[Marxism] Economic realities

Louis Proyect lnp3 at panix.com
Thu May 6 10:27:13 MDT 2004

NY Times, May 6, 2004
Low-Tech or High, Jobs Are Scarce in India's Boom

HYDERABAD, India - Two years ago, with the employment market in his 
drought-stricken rural district as dry as the earth, Bhaliya made his 
way to this high-tech capital in southern India and found salvation in a 
low-tech straw broom.

He became a city street sweeper, earning 1,800 rupees a month, or 
roughly $40. The pay was so low, and his 1,000 rupee-rent for one room 
in this inflationary city so high, that his wife became a sweeper too, 
leaving three toddlers in neighbors' care.

Each day since, they have bent to clear errant flotsam from the curbs, 
and straightened to see the immaculate imagery of the new India: 
hundreds of billboards advertising cars, mobile phones and Louis 
Phillipe shirts.

The temptations are forever out of reach, yet Mr. Bhaliya, 25, counts 
himself lucky. "We have to work to live," he said, knowing better than 
to ask for more.

full: http://www.nytimes.com/2004/05/06/international/asia/06indi.html


NY Times, May 6, 2004
4-Hour Trek Across New York for 4 Hours of Work, and $28

There are some small mercies to living a two-hour subway and bus ride 
from a low-paying job.

Intesar Museitef always gets a seat in the morning on the D train 
because her stop is the second from the line's start in the north Bronx. 
On the return trip home she always get a seat on the E train because her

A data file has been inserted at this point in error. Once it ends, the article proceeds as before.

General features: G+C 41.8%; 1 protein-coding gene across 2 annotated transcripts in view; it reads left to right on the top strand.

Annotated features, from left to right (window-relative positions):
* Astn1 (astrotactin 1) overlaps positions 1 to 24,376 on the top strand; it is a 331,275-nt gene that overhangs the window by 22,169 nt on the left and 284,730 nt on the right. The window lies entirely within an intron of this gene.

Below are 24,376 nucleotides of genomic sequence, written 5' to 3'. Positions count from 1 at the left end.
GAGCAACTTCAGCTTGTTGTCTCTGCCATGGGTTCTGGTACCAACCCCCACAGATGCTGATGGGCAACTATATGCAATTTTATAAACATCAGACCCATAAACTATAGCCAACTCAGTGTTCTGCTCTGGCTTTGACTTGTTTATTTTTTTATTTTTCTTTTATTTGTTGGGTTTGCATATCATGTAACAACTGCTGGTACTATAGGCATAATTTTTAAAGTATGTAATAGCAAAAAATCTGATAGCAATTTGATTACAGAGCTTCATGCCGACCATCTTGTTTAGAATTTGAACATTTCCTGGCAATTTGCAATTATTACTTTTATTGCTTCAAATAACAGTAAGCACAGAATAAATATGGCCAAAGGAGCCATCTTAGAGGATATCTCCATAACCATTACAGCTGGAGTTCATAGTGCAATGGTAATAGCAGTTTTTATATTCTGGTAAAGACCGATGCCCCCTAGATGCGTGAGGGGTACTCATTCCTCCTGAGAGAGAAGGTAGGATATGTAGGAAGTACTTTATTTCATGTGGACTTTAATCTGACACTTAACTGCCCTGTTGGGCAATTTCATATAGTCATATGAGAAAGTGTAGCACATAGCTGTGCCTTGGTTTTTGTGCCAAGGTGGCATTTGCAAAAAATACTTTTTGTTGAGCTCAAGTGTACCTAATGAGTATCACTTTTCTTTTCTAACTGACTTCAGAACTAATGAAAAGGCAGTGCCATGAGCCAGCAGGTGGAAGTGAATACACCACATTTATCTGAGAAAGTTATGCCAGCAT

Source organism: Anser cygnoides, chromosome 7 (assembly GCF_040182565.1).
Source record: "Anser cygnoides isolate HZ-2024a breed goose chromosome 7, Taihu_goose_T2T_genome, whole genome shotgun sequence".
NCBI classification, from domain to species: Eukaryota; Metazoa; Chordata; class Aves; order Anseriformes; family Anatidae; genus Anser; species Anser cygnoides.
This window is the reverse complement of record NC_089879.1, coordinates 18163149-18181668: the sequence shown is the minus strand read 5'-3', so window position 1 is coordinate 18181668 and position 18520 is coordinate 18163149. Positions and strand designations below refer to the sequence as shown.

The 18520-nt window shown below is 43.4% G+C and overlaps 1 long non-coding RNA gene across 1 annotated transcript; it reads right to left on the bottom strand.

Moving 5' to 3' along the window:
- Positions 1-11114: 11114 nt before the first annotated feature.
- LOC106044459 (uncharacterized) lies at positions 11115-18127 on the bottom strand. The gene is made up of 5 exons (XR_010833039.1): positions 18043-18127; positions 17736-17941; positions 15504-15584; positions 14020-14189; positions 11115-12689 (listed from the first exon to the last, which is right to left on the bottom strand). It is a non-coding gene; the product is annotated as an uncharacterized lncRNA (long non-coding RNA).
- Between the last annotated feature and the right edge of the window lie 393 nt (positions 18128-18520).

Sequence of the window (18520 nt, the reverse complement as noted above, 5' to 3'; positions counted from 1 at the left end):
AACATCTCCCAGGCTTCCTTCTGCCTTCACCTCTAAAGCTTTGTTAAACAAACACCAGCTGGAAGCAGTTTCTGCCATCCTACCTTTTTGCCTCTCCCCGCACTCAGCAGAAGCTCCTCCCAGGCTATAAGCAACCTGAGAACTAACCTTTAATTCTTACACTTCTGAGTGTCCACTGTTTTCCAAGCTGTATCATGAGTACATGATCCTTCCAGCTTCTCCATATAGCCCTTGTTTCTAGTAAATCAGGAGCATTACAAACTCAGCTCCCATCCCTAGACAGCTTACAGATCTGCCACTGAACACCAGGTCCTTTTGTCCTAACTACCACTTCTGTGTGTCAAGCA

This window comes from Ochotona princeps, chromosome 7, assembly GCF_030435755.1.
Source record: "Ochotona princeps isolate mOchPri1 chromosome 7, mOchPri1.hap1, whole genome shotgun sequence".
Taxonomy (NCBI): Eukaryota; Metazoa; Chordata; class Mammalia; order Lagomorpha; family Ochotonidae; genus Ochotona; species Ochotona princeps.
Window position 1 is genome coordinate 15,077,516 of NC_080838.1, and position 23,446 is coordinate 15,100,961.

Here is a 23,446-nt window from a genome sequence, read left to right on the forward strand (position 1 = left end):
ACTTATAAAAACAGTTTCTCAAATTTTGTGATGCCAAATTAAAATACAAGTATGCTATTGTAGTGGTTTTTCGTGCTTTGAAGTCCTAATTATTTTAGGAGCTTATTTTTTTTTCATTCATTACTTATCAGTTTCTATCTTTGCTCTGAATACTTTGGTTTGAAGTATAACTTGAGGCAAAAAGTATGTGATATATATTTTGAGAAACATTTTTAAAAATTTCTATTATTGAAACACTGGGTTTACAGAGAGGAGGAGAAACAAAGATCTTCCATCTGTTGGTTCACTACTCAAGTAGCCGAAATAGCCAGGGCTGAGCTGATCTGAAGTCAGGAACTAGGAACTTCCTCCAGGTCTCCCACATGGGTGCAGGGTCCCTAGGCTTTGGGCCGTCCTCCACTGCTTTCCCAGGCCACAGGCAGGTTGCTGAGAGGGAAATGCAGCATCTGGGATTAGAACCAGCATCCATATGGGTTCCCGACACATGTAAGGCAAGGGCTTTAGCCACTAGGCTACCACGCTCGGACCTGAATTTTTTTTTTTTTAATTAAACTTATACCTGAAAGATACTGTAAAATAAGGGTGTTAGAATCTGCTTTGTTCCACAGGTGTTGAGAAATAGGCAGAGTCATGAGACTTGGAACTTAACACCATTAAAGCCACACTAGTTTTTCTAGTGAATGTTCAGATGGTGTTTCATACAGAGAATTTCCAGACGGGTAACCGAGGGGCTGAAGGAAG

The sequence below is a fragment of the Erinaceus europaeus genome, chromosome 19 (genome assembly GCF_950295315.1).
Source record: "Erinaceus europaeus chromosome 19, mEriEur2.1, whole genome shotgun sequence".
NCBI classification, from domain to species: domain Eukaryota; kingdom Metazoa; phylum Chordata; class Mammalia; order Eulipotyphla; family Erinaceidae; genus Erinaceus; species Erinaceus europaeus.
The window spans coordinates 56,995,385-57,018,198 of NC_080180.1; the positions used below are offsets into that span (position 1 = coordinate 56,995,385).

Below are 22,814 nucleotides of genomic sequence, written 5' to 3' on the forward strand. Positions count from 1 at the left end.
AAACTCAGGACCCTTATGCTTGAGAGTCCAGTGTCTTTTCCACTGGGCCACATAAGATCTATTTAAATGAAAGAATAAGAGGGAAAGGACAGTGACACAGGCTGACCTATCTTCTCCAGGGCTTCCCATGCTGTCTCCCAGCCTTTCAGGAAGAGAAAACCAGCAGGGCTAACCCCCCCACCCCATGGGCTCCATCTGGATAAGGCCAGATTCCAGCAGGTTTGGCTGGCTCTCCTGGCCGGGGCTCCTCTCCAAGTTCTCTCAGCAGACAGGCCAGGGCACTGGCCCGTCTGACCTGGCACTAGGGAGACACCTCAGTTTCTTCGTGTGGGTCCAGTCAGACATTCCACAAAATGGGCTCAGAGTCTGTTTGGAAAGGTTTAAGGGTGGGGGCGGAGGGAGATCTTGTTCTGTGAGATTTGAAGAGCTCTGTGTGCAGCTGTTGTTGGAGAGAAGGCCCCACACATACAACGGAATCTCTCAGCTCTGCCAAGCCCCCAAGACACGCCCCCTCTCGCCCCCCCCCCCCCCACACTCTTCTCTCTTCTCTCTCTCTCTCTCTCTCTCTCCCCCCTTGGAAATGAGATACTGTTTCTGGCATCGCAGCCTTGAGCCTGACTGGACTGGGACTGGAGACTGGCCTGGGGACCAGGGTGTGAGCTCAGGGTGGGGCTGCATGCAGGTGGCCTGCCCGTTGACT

stop in Queens is its first.

Otherwise, her four-hour trip, which takes her under virtually the full 
breadth of the city and includes the added torment of two 15-minute bus 
rides in Queens, is achingly dull.

"It's boring," Ms. Museitef (MOO-seh-tef), a 32-year-old Palestinian 
immigrant who cares for a frail elderly woman, said as she started her 
return trip on a recent Tuesday. "To sit for two hours on a train is 

Sure, there are suburban commuters from, say, Dutchess County or the 
Poconos who endure four-hour commuting, but usually they are drawn by 
Wall Street jobs with large bonuses or less glamorous blue collar jobs 
with good wages and benefits. Still, some workers in all corners of the 
city are willing to travel breathtaking distances — sometimes for as 
many hours as they work — for few dollars and virtually no benefits. 
They do this because whatever small amount they make is essential.

Ms. Museitef commutes four hours each workday to work just four hours at 
$7 an hour.

More than 18,000 household workers — nannies, cleaners, home health 
aides — endure daily trips of 90 minutes or more for jobs paying less 
than $25,000 a year, according to an analysis of 2000 Census data. Most 
are immigrant women from the West Indies and South America and 
elsewhere. (Illegal immigrants, leery of government officials, are often 
not counted.) These are workers who may travel from eastern Queens 
across the city to New Jersey, or even from New Jersey through Manhattan 
and the Bronx to Westchester County, almost always by several trains and 

Sociologists say that these workers often have no choice, because they 
live in the city's poorer precincts while the jobs they need are 
scattered around the region. In the 1950's, unskilled immigrants could 
rely on manufacturing jobs clustered in a central place like the Garment 
District, said Daniel Cornfield, a sociologist at Vanderbilt University 
who specializes in labor. But manufacturing jobs have since evaporated 
while much of the low-wage job growth has been in areas like household work.

full: http://www.nytimes.com/2004/05/06/nyregion/06COMM.html


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